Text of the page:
Kiss those Math Headaches GOODBYE!

When we left off, we were talking about the double-slash, a form of notation I’ve developed that helps students attain greater focus when simplifying algebraic expressions.

With greater focus, students make fewer mistakes. With the double-slash at their disposal, students avoid the mistake of combining terms that should not be combined. In the following example, students use the double-slash twice to simplify an algebraic expression:

     + 8 – 2(3x – 7)

=            + 8   //  – 2(3x – 7)

=            + 8  //  – 6x + 14

=            – 6x  //  + 8 + 14

=            – 6x  + 22

No Mistakes

Let's Reduce Mistakes in Algebra!

By cordoning off the section with the distributive property:  – 2(3x – 7), the double-slash allows students to see it distraction-free. With this heightened level of focus, students are more likely to work out the distributive property correctly, then continue on, simplifying the whole expression with no mistakes.

In a sense, the double-slash gives students a chance to “take a mental breath” before proceeding, similar to the way that a period ends a sentence and thereby allows a whole new thought to commence. So when students take up the next part of the problem, they are not affected by the + 8 that lies to the left of the double-slash.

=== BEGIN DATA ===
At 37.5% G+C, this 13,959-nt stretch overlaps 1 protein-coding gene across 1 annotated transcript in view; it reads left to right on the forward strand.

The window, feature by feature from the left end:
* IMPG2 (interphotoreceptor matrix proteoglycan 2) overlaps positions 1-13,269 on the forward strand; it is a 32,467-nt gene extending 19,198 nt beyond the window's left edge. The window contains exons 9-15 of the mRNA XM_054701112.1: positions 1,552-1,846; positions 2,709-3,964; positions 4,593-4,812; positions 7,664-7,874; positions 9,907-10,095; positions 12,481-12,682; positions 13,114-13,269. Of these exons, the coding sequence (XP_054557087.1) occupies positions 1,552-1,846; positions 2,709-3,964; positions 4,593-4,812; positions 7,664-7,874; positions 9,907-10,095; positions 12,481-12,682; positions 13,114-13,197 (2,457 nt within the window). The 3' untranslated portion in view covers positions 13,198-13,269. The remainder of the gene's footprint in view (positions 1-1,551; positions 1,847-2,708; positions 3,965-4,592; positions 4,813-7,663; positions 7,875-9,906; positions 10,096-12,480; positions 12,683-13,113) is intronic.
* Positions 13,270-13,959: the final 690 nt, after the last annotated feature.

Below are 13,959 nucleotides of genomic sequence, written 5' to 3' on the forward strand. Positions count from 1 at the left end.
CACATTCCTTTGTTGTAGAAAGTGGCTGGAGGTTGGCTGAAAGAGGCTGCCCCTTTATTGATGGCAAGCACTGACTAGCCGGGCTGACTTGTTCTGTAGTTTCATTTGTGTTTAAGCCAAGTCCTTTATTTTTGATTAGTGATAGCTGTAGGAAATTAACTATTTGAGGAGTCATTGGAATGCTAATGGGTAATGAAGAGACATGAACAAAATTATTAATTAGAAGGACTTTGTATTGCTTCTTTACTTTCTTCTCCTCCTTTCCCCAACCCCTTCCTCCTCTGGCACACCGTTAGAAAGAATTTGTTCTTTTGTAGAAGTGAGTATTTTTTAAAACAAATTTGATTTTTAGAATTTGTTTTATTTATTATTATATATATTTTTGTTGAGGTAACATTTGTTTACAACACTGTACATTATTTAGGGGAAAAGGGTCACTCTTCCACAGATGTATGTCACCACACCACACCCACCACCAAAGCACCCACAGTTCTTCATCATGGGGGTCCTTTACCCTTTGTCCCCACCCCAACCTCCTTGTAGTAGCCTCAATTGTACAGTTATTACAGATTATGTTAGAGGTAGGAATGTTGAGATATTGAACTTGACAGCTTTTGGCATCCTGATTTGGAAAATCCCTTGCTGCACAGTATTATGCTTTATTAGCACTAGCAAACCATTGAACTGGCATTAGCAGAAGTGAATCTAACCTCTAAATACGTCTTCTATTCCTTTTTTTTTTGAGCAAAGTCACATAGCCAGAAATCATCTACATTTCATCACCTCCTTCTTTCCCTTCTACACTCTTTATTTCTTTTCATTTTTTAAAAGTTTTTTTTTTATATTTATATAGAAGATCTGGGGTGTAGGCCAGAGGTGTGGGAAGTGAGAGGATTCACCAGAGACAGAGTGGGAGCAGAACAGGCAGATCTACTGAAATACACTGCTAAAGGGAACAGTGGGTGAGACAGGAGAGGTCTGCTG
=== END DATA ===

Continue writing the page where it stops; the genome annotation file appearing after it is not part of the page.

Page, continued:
Through this example we see that teaching students to simplify algebraic expressions involves art as much as science. The “art” aspect of algebra instruction requires us to take into account how students think, how they get distracted, and what kind of visual set-up makes correct thinking more likely to occur. With this awareness, teachers can develop strategies, like the double-slash, that maximize students’ chances for success and minimize their chances to go astray.

I use the double slash for a wide range of situations. In the next several posts I’ll describe a variety of situations where it has proved helpful. I also encourage you to look for situations where this notation would be useful. Feel free to leave comments on this blog if you would like to share any.

Final comment:  as a tutor I am working with students who face significant challenges learning math. You may have students who have no need for notation like the double-slash. If so, that’s fine. I’m not trying to force anything on anyone. I am merely offering this strategy as another tool in the math teacher’s “bag of tricks.”


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